Summer conjures up memories of playing outside, riding bikes around the neighborhood, swimming, chasing the ice cream truck, and having watermelon-seed-spitting contests. This summer, I fell short of those activities: I went outside if necessary (much cooler inside my house in the air conditioning), my bike hasn't left the garage once, I did do some swimming (though most would call it 'sitting') in a kiddie pool in my backyard, why bother chasing an ice cream truck when it is so easily accessible in the freezer (and does not come in the shape of a frog, as lil bro used to order from the ice cream truck), and I have yet to locate a watermelon with seeds - I think they genetically engineered them to extinction!
As a last hurrah (and belated welcome?) for summer, I will be in Tahoe attending the 3rd annual camping extravaganza with friends. Flashlight tag is on the docket for our monthly 'game night' activity, which probably will turn into Liars Dice or Poker at the picnic table, but perhaps simply the thought of a silly kid's game will revive the spirit of summer.
The 2nd floor of the building I work in is starting their "Get Fit" club - a takeoff on the Biggest Loser contest. They laid the foundation for their club signup next week by having a bake sale this week to benefit the American Heart Association.
Quizno's sign on the corner: "Get toasty". My car read 129 degrees when I got in it after work yesterday.
Our first citation arrived within a month of moving in to our home. We were actually kind of amused - we knew we were going to get letters, and our suspicion was proven true quite quickly. To avoid a reputation on the most wanted list of outlaws in suburbia, we remedied our mistake promptly. Scout climbed up the ladder and painted our satellite dish to match the color of the gutters. Yes, that was the violation: the satellite dish must match the gutters. Not the house - that would be tacky. We covered up that horribly offensive shade of light grey and erased all reference to DIRECTV, lest anyone know which brand of satellite service we have at our house. Might bring down home values in the area.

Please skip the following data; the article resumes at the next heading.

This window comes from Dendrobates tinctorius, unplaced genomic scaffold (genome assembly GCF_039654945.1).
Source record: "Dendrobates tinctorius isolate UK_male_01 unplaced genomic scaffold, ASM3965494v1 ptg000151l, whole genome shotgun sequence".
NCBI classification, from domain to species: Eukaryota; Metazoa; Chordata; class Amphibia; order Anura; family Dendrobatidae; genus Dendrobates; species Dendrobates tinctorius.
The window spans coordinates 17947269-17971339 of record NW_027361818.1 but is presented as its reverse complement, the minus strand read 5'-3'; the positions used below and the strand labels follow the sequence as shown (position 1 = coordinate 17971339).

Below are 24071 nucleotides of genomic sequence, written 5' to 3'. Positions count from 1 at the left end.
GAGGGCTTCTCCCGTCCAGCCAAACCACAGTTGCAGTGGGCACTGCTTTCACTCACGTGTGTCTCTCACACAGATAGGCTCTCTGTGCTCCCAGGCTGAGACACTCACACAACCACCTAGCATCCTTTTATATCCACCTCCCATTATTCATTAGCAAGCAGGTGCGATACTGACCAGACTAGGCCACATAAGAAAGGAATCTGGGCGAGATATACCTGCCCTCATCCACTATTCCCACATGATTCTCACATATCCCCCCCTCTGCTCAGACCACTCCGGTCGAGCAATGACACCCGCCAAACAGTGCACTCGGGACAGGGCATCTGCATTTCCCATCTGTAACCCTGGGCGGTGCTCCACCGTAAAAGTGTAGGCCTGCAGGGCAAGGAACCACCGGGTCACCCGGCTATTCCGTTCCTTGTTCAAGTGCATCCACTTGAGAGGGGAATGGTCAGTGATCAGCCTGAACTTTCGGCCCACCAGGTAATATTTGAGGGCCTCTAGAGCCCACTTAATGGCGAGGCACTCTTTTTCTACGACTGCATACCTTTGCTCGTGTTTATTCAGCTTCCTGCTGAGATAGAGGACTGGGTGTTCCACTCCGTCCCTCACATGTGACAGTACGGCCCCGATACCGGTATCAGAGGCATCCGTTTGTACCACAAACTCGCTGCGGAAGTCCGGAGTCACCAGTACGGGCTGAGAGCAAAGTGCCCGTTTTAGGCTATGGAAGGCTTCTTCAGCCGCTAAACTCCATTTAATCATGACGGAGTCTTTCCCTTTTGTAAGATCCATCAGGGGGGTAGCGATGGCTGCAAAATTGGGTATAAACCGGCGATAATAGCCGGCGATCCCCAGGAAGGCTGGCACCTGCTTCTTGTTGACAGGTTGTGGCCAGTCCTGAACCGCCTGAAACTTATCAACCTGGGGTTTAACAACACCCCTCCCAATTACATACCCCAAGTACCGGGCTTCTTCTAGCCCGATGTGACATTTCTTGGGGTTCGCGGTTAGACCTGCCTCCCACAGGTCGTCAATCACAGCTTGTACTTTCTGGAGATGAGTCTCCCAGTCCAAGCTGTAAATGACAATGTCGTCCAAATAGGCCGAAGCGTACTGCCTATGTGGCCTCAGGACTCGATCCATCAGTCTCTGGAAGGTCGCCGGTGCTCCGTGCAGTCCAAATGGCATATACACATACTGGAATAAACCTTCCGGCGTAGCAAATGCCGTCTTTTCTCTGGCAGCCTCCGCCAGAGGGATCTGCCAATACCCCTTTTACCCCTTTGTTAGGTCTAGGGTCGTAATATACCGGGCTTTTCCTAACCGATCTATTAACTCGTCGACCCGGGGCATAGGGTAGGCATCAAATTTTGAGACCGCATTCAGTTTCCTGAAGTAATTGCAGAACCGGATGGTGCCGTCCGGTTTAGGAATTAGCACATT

Here is a summary of the ensuing notices:
April 19, 2007
Thank you for the recent submittal of your backyard shade trellis plan. The Committee approved your plan with the following conditions:
- Shade structure must be painted to match your house wall color.
Thank you for your cooperation.
The Stepford Association
May 31, 2007
In our ongoing effort to uphold the standards of the community, Association representatives routinely patrol the community to identify potential violations of these restrictions. During a routine patrol (coincidentally right after you submitted plans), a representative observed the following at your residence:
A pot farm Babies held dangling out a third story window Dog fighting in the backyard
- White shade structure installed in the backyard without approval. Please paint to match the color of your exterior wall.
Can't you people read and follow instructions? We already sent you a letter about this extremely urgent matter!
The Stepford Association
July 2, 2007
Don't you check your mail? We have sent two notices informing you of your violation of Article 10.03.
Do you have any idea how you are impacting those around you by having that white shade structure in your backyard? Every day when the security guard turns around on your dead end street, he is offended by the gleaming white color of your shade structure. He is now out on disability undergoing psychiatric treatment.
Failure to correct or respond to this alleged violation may result in a written complaint filed with the President of the United States. This is your final notice before we will issue a fine for noncompliance.
The Stepford Association
August 13, 2007
Thank you for painting your shade structure, but the entire structure needs to be painted the exterior wall color, not just the lame-ass paint job you did by painting the section that we can see from the street. If someone were to jump the fence to your property, we need to ensure that the aesthetics of your entire shade structure will be in accordance with our color palette as they trespass on your property.
This is your final notice (for real this time) before we will issue a fine for noncompliance.
The Stepford Association